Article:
Repository hosted by TU Delft Library

Home · Contact · About · Disclaimer ·

HMI and Safety-Related Driver Performance

Publication files not online:

Author: Östlund, J. · Nilsson, L. · Carsten, O. · Merat, N. · Jamson, H. · Jamson, S. · Mouta, S. · Carvalhais, J. · Santos, J · Anttila, V. · Sandberg, H. · Luoma, J. · Waard, D. de · Brookhuis, K. · Johansson, E. · Engström, J. · Victor, T. · Harbluk, J. · Janssen, W. · Brouwer, R.
Institution: Institute for transport studies
Haste delieverable 2
Identifier: 19361
Keywords: Traffic · traffic safety · in-vehicle information systems · human-computer interaction · man-machine interface · driver behaviour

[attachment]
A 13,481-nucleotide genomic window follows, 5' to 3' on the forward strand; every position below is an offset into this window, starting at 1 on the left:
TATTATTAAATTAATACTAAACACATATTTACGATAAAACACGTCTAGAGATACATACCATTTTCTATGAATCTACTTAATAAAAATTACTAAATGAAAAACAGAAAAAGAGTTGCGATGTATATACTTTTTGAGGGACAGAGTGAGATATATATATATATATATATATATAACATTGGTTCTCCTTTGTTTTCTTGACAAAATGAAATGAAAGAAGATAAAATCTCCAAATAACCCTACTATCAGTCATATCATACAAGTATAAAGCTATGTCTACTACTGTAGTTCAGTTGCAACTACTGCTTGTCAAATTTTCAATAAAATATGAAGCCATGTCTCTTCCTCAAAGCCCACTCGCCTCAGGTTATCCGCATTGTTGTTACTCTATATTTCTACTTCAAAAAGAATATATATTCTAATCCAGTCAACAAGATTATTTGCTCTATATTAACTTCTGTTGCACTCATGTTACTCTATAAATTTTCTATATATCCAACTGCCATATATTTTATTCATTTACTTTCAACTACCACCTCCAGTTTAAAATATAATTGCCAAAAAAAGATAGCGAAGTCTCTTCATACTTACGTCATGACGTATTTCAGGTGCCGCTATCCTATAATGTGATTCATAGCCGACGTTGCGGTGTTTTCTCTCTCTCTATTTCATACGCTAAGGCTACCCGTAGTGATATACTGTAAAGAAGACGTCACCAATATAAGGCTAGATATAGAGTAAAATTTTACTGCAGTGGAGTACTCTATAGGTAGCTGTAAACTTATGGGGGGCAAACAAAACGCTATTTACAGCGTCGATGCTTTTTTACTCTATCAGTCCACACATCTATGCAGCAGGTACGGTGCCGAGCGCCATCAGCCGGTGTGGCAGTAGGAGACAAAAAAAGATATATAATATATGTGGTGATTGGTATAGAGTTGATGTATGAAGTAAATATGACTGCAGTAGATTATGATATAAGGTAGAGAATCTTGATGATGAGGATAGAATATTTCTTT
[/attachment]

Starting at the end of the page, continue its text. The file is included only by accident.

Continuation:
The aim of HASTE is to develop methodologies and guidelines for the assessment of In-Vehicle Information Systems (IVIS). The intention is to devise an assessment regime that is independent of the design of an IVIS and that is based on an evaluation of driving performance while using the system as compared with driving performance when not using the system (baseline driving). The ambition is to provide an assessment regime which: • Is technology-independent; • Has safety-related criteria; • Is cost effective; • Is appropriate for any system design; and • Is validated through real-world testing. The objective of the experiments in this Workpackage (WP2) was to investigate the impact of IVIS task load on driving performance and safety. To achieve this, two surrogate IVISs (SIVISs) were created, one representing cognitive load and the other visual load. Using these SIVISs, it was possible to vary secondary task load systematically. Separate assessments of the effects on driving of the different types of task load were carried out, with as clean a distinction as possible between visual and cognitive load. The objective was also to identify the advantages and disadvantages of the different assessment methods (laboratory, simulator, field), and finally to identify which road types and scenarios are the most productive for testing IVIS. Different groups of drivers were used and scenarios varied in accordance with the protocol and procedure for safety assessment of IVIS as outlined in Deliverable 1 (Roskam et al., 2002). A very large set of experiments was conducted. But in one sense this was one very large multi-national unified and integrated experiment with a common goal, a common experimental protocol and common indicators. The effect of IVIS use in three distinct road categories — urban, rural, and motorway — was investigated. To do this, a total of 14 separate driving simulator experiments were conducted, with each participant experiencing only one type of S-IVIS. All seven driving simulators were used to investigate driving with both S-IVISs on a common rural road. For the most part, each simulator road type had three levels of difficultly with the most difficult being driving when some critical event was triggered (the motorway had only two levels of difficulty: without and with events).